REDINGTON SHORES — St. Petersburg once had the dubious distinction of being home to the last tarpon kill tournament in Florida. That ended in May, when the 74-year-old Suncoast Tarpon Roundup changed course and adopted an all-release format.
Now, thanks to a new kill tournament, the beach town of Redington Shores is the last place hosting an event where the silver king of game fish is caught and killed for sport.
At least one city official isn't thrilled with the distinction.
"I am speechless," Mayor Jody Armstrong said. "That goes against everything that I stand for."
Earlier this year, after the Suncoast Tarpon Roundup's membership voted to end the decades-old practice of weighing in dead tarpon, a small group of anglers broke off and started their own tournament.
"We kill tarpon," said Paul Herrington, a member of the West Coast Anglers, the group hosting the Redington Shores tournament. "That is what we do."
According to the club's Web site (www.westcoastanglers landlubbers.com), as of last week, six fish ranging in weight from 130 to 172 pounds have been officially weighed in for the tournament, which runs through July 19. There have been more than 75 releases.
The St. Petersburg Times learned of the tournament after reader and longtime pier fisherman James Ratz went to the Redington Long Pier to fish and was chased off by several members of the club.
"They gathered around me like some gang deal and said we can't let you fish," said Ratz, a 43-year-old Largo resident. "They were acting like it was some secret society. I said you have got to be kidding. I've been fishing out there for 25 years."
Tony Antonious, the pier's owner, said anyone is welcome to fish his pier but added that the West Coast Anglers have exclusive rights to the "T" area at the far western end, where the best fishing is.
"It costs $150 for members to enter the tournament, and we give (Antonious) 15 percent of all the entry fees," Herrington said.
After Ratz complained about the tournament anglers' behavior, I visited the pier to see for myself.
"Hi," I said to two anglers fishing off the end of the pier. "Are you guys in the tarpon tournament?"
"What does it look like?" one of them responded.
After a moment of awkward silence, a second angler, who also refused to give his name, asked, "Do you feel welcome?"
"Not really," I responded.
"Good …" he said. "Time for you to leave."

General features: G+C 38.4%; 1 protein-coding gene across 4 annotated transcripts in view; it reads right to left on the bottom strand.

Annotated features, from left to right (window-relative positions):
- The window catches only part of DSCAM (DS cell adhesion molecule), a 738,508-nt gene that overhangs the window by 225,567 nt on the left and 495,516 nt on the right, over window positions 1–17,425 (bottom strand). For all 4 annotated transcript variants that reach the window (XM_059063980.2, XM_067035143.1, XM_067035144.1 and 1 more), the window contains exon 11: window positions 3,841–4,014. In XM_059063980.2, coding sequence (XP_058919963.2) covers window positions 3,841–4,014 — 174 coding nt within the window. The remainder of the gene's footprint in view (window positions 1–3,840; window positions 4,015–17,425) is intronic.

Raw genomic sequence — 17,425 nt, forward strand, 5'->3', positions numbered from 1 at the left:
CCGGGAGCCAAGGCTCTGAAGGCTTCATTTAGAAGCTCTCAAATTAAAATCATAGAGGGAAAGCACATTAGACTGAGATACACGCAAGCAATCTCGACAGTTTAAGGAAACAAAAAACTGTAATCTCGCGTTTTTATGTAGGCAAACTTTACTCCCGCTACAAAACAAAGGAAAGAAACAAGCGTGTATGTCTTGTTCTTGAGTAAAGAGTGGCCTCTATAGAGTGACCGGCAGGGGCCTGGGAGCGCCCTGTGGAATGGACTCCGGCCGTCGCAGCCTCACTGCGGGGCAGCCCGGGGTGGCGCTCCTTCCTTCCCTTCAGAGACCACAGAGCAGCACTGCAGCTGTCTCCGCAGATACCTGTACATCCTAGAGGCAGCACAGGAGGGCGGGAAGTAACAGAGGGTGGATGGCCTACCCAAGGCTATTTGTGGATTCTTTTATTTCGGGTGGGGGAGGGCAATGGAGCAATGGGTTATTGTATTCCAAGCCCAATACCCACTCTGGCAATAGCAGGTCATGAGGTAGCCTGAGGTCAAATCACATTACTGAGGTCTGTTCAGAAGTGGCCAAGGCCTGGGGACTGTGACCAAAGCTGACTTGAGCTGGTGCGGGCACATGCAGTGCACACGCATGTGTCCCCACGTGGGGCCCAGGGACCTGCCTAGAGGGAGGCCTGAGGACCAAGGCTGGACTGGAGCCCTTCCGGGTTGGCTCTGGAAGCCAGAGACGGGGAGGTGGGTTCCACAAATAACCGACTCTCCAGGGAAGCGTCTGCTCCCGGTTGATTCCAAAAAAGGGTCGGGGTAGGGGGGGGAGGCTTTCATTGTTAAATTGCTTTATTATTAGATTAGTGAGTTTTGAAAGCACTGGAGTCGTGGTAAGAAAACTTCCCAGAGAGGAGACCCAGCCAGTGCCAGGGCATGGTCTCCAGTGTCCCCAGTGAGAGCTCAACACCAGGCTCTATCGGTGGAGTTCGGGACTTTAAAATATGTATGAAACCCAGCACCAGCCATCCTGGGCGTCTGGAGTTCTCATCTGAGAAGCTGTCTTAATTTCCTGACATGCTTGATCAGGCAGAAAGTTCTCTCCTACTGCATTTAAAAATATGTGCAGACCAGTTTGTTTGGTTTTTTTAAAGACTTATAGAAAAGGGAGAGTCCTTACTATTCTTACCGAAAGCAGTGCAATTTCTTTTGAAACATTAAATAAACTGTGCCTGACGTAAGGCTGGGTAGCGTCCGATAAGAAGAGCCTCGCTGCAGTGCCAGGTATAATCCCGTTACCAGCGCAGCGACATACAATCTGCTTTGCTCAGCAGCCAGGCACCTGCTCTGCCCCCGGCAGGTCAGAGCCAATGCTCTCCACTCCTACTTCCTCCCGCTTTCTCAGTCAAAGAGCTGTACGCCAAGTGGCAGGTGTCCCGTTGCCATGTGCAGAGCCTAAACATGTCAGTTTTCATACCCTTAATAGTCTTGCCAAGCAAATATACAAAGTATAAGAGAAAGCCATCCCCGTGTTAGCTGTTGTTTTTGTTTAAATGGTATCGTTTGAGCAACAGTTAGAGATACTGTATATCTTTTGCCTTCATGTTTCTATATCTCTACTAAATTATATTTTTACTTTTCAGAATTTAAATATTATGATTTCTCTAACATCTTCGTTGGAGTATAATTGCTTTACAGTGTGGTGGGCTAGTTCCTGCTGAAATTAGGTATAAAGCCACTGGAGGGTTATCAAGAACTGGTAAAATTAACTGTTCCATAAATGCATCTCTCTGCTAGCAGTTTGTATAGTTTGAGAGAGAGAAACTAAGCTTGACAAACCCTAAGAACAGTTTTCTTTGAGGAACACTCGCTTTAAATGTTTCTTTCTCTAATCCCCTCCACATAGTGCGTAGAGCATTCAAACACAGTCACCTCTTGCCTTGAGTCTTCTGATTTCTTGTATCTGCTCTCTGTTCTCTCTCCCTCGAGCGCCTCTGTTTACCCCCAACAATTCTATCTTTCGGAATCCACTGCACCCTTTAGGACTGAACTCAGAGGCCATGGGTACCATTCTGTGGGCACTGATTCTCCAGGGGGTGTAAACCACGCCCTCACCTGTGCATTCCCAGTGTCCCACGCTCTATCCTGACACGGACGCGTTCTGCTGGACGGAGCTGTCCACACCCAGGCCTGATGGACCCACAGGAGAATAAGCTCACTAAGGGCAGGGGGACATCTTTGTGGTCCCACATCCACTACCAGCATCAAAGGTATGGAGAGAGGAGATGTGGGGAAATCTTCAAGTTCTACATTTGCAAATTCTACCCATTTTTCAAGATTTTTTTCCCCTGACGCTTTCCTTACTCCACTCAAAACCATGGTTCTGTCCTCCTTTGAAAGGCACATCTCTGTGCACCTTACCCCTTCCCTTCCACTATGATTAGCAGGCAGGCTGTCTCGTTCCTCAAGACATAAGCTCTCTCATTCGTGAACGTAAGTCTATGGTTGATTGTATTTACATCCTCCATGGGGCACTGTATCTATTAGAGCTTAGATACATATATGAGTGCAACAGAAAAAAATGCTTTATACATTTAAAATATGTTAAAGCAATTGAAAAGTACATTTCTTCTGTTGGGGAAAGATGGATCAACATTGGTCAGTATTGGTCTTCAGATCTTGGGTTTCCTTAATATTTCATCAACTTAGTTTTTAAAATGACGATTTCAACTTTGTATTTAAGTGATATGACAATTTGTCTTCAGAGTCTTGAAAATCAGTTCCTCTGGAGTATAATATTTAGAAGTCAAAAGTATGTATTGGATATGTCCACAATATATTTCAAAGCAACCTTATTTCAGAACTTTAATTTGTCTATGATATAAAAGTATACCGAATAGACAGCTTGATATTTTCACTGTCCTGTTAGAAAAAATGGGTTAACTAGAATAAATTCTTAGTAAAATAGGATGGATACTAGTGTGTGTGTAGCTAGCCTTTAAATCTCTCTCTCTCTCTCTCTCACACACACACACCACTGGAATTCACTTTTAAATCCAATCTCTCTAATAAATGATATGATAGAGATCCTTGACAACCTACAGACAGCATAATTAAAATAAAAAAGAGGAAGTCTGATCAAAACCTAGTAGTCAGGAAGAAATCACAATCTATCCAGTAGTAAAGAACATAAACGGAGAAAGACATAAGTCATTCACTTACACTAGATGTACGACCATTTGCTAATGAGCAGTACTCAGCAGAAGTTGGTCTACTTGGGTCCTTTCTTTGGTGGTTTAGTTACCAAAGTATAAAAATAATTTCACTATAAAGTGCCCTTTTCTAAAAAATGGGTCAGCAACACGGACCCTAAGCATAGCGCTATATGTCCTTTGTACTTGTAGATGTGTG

With only a notebook and pen in hand, I clearly wasn't there to fish. Instead, I began interviewing 14-year-old tournament angler Dustin Gable of St. Petersburg about a 98-pounder that he released.
That's when another tournament angler called the pier manager. "Get the (expletive) off the pier," the angler told me.
Antonious later apologized for the anglers' behavior. "I won't tolerate that," he said. "I go down there when I get a complaint, but the troublemakers are always gone. Nobody will tell me anything. It is like a mafia line."
Herrington, meanwhile, said if he and his fellow anglers don't kill tarpon, state scientists would have nothing to study.
"If the fish is already dead, we don't want it to go to waste," said Luiz Barbieri, a biologist with the Florida Fish and Wildlife Research Institute in St. Petersburg.
Barbieri added that the institute was approached by the tournament organizers but told them dead fish haven't been needed for years. "We are finished with that aspect of our study," he said.
In fact, state biologists are currently working with the Suncoast Tarpon Roundup in an ongoing DNA study with live fish. The Redington anglers have supplied skin scrapings for DNA study as well, but it is not necessary to kill a fish to do that.
Meanwhile, Armstrong of Redington Shores said she respects Antonious' right to make a living, but on a personal level, the mayor was disappointed to hear that a tarpon kill tournament was being held on the Redington Long Pier.
"In my day job, I am the chief operating officer of the Clearwater Marine Aquarium," she said. "We are all about rescue, rehab and release. Need I say more?"
Terry Tomalin can be reached at firstname.lastname@example.org or (727) 893-8808.